MLB Playoffs 2012: Key New York Yankees Players Who Need to Pick Up Their Game

Brett David RobertsCorrespondent IOctober 15, 2012

Yes, R.C., there's plenty of reason for despair at this point.
Yes, R.C., there's plenty of reason for despair at this point.Al Bello/Getty Images

The Yankees have a plethora of struggling players, as one would expect from a team that is down two games to none and barely squeaked by the Baltimore Orioles.  Highlighting four of these hitters will lend some perspective as to how bad things have been for the Yankees—and, perhaps more importantly, if things have the potential to improve at all for the remainder of the series.  

As bleak as it looks, it's worth analyzing past performances to gain perspective on what we can expect from the Yankees moving forward into game three and beyond.


Robinson Cano

Robinson Cano is now 2-for-34 in the 2012 postseason, which is alarming enough.  It's worse if you consider he's never been good in the postseason, anyway.  For his career, Cano has a .226 batting average in 195 at-bats, and his slugging percentage is a paltry .431.  Comparatively, he has a .308 career batting average and a career slugging percentage of .503.  

The Yankees need Cano to step it up in the worst way, and there's really no reason to believe that will happen.  He hasn't had a hit in his last five games, and the Yankees face Justin Verlander next.  Cano has a career batting average of .226 against Verlander and has never homered against him.


Curtis Granderson

It's not really surprising that Curtis Granderson has been awful in the postseason.  He was awful all year.  His batting average fell .30 from last season down to .232 and has continued to plummet further in the playoffs, as he is now just 3-for-29 from the plate.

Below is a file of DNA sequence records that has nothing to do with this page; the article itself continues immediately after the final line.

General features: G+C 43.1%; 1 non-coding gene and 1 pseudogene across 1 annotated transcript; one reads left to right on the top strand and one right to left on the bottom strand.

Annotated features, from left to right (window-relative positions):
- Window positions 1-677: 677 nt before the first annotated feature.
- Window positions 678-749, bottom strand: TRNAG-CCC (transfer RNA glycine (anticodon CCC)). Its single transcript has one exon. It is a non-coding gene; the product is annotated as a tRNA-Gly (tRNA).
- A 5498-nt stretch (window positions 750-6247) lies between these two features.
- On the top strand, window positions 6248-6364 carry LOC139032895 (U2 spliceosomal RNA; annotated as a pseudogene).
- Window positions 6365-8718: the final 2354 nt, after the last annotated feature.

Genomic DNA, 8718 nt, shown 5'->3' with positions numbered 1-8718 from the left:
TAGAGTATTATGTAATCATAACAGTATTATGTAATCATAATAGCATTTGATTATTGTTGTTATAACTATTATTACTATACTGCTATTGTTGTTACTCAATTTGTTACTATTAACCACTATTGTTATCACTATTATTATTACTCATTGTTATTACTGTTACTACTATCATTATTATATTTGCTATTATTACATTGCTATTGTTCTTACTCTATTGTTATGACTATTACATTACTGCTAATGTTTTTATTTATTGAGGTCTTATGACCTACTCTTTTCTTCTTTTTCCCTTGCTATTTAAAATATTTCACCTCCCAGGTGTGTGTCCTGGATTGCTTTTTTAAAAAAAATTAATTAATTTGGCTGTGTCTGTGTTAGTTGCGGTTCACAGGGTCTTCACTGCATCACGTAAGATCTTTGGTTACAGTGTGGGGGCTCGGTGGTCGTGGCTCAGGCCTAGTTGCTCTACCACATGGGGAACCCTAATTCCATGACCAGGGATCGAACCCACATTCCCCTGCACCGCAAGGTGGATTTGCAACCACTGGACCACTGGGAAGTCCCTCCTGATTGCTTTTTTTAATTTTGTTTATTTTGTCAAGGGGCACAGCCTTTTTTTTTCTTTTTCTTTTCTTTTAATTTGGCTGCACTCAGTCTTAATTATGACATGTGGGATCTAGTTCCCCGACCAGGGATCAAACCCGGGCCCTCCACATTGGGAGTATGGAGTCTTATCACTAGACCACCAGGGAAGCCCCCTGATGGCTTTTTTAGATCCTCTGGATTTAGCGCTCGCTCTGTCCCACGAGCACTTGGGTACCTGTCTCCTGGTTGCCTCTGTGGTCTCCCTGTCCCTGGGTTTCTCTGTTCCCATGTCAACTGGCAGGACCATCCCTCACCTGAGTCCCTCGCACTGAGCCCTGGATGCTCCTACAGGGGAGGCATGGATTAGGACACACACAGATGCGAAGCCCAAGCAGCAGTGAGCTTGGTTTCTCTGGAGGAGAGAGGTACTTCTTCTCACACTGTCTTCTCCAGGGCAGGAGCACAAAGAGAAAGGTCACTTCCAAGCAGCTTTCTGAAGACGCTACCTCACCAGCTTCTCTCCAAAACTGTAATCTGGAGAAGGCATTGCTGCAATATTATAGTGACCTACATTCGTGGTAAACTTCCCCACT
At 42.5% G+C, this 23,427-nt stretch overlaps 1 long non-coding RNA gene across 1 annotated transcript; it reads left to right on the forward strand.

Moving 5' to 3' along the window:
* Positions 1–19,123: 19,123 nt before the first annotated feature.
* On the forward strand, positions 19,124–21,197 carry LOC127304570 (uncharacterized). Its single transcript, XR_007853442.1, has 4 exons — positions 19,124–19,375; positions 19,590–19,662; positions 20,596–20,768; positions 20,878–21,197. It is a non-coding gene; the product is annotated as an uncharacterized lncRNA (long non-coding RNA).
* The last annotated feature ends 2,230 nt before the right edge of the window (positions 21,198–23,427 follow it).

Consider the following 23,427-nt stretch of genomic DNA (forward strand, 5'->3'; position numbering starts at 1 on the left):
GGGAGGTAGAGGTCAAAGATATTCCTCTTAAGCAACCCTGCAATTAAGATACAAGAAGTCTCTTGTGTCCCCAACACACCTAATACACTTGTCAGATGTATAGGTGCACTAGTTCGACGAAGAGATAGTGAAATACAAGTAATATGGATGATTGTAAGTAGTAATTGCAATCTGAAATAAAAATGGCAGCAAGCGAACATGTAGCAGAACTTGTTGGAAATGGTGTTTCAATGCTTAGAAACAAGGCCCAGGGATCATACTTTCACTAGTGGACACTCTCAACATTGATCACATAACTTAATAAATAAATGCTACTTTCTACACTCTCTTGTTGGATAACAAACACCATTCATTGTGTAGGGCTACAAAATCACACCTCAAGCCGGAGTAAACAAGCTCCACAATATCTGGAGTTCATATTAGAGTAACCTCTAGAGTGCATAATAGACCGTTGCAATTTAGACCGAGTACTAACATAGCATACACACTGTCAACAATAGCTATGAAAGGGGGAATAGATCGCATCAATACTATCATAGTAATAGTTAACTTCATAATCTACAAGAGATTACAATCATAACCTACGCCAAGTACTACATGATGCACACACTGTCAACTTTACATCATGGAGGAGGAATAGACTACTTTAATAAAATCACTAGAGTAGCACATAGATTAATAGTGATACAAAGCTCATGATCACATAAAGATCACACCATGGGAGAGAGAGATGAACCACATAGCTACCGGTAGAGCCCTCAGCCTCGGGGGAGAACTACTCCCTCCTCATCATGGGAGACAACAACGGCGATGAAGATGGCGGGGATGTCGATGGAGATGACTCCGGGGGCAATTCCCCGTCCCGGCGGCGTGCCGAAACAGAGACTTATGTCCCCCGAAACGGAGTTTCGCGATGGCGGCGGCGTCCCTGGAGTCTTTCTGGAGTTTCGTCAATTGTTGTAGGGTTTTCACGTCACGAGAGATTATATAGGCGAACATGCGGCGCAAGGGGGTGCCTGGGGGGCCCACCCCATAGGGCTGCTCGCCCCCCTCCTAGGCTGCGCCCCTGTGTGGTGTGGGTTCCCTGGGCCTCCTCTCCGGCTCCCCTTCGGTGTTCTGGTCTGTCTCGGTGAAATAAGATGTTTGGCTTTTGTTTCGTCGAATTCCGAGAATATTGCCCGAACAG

Much like Cano, he has more than struggled against Verlander and has a career batting average of just .188 against him.  Again, like Cano, there's little reason to expect improvement from a guy whose career has been on a steady decline the last few seasons.


Nick Swisher

Nick Swisher is just 4-for-26 after hitting .272 this season.  He also has yet to hit a home run after banging 24 singers in the regular season.  Unlike Cano and Granderson, Swisher has had success against Verlander and has a career batting average of .286 against him with seven runs batted in and  three homers in 55 at-bats.  

If any of these struggling Yankees sluggers are going to pick it up, it will be Swisher.  But it will take more than Swisher hitting halfway decent for the men in pinstripes to pull this series off and find their way to the World Series.


Ichiro Suzuki

Throwing out a brilliant Game 1 against the Tigers (a game the Yanks still lost), Ichiro has been nowhere near his usual brilliant self from the plate.  He went hitless last game in four at-bats, and it was his third hitless game in the seven Yankees postseason games so far.  For his career, he has a .352 batting average in the postseason but it appears now at age 38 that he is finally burnt toast.  I guess that's hardly a bold declaration, but it needs to be said.



If these Yankees don't pick it up, it's pretty obvious the Tigers will be advancing to the World Series. It's an upset of pretty big proportions, as Bovada listed the World Series futures betting at 5/1 for the Yankees and 13/2 (or 6.5 : 1) for the respective teams on October 3.  The writing may have been on the wall with so many aging players and guys whose best hitting never came in the postseason anyway.  Maybe this is all too obvious, but Vegas oddsmakers didn't know…